There are plenty of bands that can consider themselves frequent fliers in the Maritimes, but few of those acts can call Halifax a secondary home. July Talk is one of those bands that has cultivated a special relationship with the Maritimes, and Halifax in particular. Just over a decade ago that the band made its first stop in the city as a fledgling band. Mike Campbell in particular took notice, and embraced the band with open arms, having them play their early Halifax shows in his room at The Carleton. It didn’t take long for the band to pack that room to the gills, and it didn’t take long for the then five-piece rock outfit to outgrow The Carleton.
In the years since those early days, July Talk has been turning heads at some of the largest venues in town, having played the Alderney Landing stage for Canada Day 2014, and played the Forum MPC as part of (the now defunct) Halifax Pop Explosion, even taking to the Scotiabank Centre stage alongside the Beaches, and hometown hero Matt Mays. They followed up that Scotiabank Centre appearance with another supporting slot the following year supporting Metric, again at the Scotiabank Centre. Unfortunately, the band’s annual visit to Halifax was put on hold for a couple of years, that is until April 14th, 2023 when the band brought their Remember Never Before tour back to town, with up-and-coming artist Nyssa in the supporting slot.
Having a well-established familiarity with July Talk, my drive into the show was spent spinning some tunes from Nyssa. My initial thoughts listening to her material were favourable, which grew the excitement and anticipation for the show ahead. The studio recordings were polished and showcased the Toronto indie-rock singer’s vocal similarities to Florence Welch. Needlessly to say, when the red spandex-clad performer, rocking a Joan Jett-esque hairstyle made her way on stage with little more than a laptop, my interest was piqued further. The indie-rock tunes definitely bore similarities to St. Vincent and Karen O, but that modern indie-electro-rock sound was drenched in 80’s era neon pop, making for an alluring, cutting-edge sound. From the opening track, it was clear that Nyssa was earning herself a legion of new fans, and my initial impressions not only matched up, but they were also well exceeded. Nyssa was a definite highlight, and many of those in attendance (me included) will be looking ahead to her next visit to Halifax.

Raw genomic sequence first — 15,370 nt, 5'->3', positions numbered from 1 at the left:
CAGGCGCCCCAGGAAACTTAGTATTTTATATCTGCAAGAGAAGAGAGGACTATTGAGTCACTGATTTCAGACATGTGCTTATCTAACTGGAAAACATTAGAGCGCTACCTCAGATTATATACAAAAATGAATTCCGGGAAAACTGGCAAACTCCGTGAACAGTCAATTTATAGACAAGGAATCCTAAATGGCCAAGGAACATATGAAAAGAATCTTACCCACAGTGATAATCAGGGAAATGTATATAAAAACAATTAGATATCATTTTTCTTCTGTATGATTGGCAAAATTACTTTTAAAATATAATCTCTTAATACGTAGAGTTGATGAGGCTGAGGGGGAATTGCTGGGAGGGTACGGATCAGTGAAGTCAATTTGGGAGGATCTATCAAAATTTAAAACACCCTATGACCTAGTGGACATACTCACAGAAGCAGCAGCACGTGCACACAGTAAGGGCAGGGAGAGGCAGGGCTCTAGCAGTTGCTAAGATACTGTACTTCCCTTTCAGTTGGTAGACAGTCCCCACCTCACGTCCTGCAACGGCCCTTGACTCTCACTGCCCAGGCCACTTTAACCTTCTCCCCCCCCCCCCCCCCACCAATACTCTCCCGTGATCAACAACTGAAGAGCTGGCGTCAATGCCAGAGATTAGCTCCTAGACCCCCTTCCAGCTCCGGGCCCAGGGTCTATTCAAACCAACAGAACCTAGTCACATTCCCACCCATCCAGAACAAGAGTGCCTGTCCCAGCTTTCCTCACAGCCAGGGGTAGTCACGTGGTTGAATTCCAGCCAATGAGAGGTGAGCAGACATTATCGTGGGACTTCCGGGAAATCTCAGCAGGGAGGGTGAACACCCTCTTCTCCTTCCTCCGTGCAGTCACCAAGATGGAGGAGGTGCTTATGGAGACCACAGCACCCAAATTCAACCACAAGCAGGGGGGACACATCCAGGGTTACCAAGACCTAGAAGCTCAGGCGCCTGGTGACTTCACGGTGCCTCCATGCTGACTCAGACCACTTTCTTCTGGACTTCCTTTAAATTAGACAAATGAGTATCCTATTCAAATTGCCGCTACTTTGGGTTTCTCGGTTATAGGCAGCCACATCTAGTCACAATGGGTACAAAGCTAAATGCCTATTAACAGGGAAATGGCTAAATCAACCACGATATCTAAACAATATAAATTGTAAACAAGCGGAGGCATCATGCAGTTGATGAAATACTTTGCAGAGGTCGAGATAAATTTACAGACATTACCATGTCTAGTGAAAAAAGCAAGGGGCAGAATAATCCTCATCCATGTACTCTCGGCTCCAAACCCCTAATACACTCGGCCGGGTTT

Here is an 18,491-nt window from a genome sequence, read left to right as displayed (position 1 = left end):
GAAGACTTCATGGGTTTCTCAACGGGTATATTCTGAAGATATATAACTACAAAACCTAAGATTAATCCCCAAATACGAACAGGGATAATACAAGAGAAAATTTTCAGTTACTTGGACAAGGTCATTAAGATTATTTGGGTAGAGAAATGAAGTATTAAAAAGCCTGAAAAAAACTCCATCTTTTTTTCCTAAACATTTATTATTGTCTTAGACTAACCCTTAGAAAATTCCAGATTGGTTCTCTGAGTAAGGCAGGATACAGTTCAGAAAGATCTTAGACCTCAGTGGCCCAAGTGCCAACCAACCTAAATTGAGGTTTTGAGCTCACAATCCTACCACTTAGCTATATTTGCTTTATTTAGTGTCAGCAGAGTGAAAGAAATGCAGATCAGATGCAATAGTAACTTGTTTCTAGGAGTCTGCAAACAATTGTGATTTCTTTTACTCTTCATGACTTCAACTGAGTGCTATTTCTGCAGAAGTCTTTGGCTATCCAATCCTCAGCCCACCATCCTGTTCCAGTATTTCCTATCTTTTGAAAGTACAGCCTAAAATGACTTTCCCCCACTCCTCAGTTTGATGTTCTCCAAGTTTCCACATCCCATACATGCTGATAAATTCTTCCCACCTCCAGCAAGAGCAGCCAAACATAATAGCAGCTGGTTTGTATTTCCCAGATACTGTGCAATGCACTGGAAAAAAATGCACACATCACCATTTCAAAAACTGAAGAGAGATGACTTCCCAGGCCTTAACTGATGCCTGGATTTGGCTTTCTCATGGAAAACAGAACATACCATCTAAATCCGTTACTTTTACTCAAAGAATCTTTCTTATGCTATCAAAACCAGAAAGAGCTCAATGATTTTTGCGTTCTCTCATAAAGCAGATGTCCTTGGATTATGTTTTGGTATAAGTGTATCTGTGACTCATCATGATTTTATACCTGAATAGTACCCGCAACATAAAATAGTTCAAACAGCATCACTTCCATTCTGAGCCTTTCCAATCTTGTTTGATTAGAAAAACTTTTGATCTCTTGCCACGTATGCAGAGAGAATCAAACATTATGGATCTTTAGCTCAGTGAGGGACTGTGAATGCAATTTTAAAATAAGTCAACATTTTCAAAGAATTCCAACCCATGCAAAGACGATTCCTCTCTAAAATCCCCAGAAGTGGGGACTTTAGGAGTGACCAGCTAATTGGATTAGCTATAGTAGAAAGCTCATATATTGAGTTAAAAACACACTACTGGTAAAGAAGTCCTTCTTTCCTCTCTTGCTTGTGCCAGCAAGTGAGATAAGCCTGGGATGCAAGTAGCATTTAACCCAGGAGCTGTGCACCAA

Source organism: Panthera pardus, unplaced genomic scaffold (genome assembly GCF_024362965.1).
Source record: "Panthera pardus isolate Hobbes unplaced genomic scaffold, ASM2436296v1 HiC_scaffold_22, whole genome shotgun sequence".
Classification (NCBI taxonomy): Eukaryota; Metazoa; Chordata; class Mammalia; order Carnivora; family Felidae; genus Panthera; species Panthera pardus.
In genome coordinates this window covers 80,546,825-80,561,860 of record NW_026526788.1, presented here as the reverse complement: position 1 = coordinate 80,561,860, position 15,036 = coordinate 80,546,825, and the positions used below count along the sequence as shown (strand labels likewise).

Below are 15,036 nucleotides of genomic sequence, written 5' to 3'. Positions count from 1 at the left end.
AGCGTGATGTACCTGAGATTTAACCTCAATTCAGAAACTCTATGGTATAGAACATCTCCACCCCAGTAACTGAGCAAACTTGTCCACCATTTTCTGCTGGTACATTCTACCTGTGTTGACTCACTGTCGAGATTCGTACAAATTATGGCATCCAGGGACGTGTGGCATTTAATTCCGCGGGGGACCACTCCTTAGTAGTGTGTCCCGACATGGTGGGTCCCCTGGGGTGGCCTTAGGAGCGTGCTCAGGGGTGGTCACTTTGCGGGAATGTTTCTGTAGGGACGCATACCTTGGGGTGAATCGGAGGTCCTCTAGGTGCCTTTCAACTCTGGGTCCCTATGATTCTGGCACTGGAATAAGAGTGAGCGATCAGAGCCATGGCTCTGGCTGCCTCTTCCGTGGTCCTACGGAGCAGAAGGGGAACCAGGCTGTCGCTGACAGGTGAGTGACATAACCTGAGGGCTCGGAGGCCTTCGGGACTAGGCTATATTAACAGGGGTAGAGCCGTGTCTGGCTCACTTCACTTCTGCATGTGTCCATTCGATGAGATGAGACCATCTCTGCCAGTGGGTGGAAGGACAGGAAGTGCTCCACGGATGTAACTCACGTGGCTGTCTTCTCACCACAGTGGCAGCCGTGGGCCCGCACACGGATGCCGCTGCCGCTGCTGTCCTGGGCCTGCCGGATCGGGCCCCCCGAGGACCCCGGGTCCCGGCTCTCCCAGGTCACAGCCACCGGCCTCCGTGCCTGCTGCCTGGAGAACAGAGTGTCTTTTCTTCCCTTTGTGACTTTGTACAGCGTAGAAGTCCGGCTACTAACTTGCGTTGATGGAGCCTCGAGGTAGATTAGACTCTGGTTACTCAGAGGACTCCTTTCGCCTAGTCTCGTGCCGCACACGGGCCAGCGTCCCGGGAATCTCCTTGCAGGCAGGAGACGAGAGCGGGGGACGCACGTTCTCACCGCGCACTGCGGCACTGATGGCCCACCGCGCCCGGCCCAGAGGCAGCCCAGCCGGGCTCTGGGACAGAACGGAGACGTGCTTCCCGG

There was a buzz in the room, as the July Talk drought was about to be broken. The band made it as far as Truro in 2022 to headline the closing night of Rock the Hub, so the anticipation in the room was palpable. Leah, Peter, Danny, Josh, Ian and Dani have been on the road in support of their 4th full-length studio album, and the setlist was loaded with cuts from Remember Never Before including the electric “Certain Father”, “Hold” and the driving “When You Stop”, all of which translate well from studio to stage. The setlist focused on the new album, but those July Talk prerequisites were all represented including “Guns + Ammunition”, “Summer Dress”, “Picturing Love” and “Beck + Call”.
It was a set that was tailored to the casual fan, but when it came time to close the night out, those longtime fans were treated to certified banger “The Garden” and the oldest July Talk song “Come Down Champion”. Peter informed the crowd that it was the first time it had been played in Halifax, which was a little mindblowing. During the show Peter revealed another astonishing fact; Halifax was supposed to play host to the first post-pandemic July Talk show. A show that ended up being scuttled due to the lingering restrictions that were in place.
It may have been far too long since the band was here, but besides adding the talented Dani Nash (who was most recently here as part of Sarah Harmer’s band) to its ranks, July Talk has not lost a step. Those early shows played up the stark stylistic contrast between the two lead vocalists, but in recent years those sharp corners have been smoothed out and allow the band’s blues-rock sound to evolve and adapt, taking on shades of industrial and electro-pop at times. All the while returning to that intense tangible tension between Peter and Leah, from their playful physicality to their harmonious sound.
On this night, the band made their first stop at the Light House Arts Centre, and proceeded to put on one of the band’s best Halifax shows and left it all on the stage. The band touched on their entire discography, even including a pair of cuts from its “Pandemic Record” Pray For It, even making room to bring Nyssa onstage to take the lead on the David Bowie classic “Suffragette City” with her perfectly suited vocals. At the end of the night, you could tell that the relationship between this band and this city is a special one, and it won’t be long before they find themselves headlining the Scotiabank Centre.